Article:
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Homework Help: Potential/kinetic energy

  1. Dec 14, 2005 #1
    Is it a energy conservation problem? Can I ignore the spring part? And how to calculate the energy that used by work done?
  2. jcsd
  3. Dec 14, 2005 #2
    ps:work done on friction.
  4. Dec 14, 2005 #3
    [tex] W = F d cos( \Theta ) [/tex]

    and yes, it is a conservation of energy problem. The spring is important, though.
  5. Dec 14, 2005 #4
    do you mean work done _by_ friction?
  6. Dec 14, 2005 #5


    Staff: Mentor

    Yes, I would approach it with energy conservation since that is usually easiest. Is there any potential energy stored in the spring? If so, then you cannot ignore the spring. Don't forget the energy that goes to heat from the friction on the snow.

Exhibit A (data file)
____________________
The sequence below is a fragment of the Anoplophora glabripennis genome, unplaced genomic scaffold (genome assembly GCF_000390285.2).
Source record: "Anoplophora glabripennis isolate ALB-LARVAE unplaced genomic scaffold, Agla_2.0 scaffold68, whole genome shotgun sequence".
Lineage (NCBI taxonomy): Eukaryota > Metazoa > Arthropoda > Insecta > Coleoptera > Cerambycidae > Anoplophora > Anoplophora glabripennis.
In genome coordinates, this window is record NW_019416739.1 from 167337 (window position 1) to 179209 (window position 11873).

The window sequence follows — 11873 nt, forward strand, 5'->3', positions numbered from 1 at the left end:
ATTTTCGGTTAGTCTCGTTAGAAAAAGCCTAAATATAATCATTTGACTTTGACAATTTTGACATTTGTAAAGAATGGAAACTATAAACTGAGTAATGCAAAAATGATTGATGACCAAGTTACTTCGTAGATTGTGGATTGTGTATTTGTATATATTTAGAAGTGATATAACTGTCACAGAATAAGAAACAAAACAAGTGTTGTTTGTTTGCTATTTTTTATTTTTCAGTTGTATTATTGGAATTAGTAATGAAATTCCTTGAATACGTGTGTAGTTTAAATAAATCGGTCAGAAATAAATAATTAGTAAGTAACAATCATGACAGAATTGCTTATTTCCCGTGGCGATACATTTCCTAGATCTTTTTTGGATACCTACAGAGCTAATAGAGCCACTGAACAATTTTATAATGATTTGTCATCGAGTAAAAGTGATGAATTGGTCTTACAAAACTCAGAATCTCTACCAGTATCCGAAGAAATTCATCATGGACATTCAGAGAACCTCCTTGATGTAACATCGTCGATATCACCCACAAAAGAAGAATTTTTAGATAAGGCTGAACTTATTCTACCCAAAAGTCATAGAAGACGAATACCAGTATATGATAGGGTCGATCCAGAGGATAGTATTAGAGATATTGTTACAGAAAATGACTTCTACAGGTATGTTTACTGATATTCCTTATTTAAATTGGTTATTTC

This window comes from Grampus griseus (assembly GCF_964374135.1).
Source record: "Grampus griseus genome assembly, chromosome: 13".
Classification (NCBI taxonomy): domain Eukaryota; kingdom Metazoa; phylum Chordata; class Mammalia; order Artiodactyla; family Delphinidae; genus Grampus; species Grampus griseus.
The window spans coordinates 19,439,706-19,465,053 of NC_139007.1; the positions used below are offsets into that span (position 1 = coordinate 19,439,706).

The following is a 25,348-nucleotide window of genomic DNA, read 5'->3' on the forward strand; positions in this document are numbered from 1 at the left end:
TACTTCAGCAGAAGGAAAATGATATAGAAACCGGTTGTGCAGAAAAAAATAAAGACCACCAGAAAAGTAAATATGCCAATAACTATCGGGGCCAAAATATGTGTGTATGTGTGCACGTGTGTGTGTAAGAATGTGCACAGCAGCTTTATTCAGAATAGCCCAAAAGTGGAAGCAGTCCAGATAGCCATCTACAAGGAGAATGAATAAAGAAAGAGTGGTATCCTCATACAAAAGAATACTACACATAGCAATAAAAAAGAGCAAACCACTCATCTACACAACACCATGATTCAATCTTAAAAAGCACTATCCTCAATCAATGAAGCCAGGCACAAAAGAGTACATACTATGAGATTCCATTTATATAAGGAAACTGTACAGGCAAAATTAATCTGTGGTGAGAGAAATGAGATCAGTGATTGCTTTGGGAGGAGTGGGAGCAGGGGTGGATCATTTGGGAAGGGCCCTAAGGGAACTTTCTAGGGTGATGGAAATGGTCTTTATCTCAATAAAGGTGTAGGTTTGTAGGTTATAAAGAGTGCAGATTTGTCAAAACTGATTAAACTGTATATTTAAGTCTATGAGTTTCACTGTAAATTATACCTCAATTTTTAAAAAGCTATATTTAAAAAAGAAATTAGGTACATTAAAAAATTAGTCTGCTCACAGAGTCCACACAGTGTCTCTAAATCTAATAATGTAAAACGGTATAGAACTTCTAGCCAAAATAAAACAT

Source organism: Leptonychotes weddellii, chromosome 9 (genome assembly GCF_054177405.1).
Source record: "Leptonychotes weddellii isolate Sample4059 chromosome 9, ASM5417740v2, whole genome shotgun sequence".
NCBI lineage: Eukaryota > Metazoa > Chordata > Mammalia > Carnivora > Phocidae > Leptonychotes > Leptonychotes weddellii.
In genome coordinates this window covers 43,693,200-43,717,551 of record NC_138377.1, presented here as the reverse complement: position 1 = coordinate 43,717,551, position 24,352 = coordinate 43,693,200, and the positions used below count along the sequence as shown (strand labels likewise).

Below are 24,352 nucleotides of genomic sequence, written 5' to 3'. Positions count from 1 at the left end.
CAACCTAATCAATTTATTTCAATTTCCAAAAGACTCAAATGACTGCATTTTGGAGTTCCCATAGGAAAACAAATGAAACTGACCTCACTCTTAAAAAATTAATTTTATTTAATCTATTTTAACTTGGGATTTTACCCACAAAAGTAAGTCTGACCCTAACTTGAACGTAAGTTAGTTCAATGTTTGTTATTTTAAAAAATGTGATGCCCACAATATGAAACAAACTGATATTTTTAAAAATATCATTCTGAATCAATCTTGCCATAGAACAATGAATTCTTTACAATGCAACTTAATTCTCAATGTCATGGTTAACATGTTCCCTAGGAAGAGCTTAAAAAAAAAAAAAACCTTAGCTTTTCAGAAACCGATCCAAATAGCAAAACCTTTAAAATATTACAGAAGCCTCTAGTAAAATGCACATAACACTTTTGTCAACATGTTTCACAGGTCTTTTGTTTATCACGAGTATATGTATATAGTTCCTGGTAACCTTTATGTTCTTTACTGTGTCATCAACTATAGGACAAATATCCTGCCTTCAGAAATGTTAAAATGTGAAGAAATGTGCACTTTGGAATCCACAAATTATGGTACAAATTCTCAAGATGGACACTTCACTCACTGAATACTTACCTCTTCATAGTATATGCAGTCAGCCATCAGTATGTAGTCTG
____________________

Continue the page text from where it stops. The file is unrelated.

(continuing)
7. Dec 14, 2005 #6


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    yes..what is the term for the potential energy of a spring?

    what is the term for kenetic energy?
  8. Dec 14, 2005 #7
    [tex] EPE = \frac {1}{2} kx^2 [/tex]
    [tex] KE = \frac {1}{2} mv^2 [/tex]

    do you have any textbooks? or notes? these equations are important ones that you should already know.

    just kidding. i thought kp was actually asking for the equations. sorry!
  9. Dec 14, 2005 #8
    Just have to say that I love that diagram.
  10. Dec 14, 2005 #9

    I wanna know what's wrong with my steps, cuz I don't get the answer. The answer is 33.8m
  11. Dec 14, 2005 #10


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    check your numbers again because your set-up is right, I got 33.77meters
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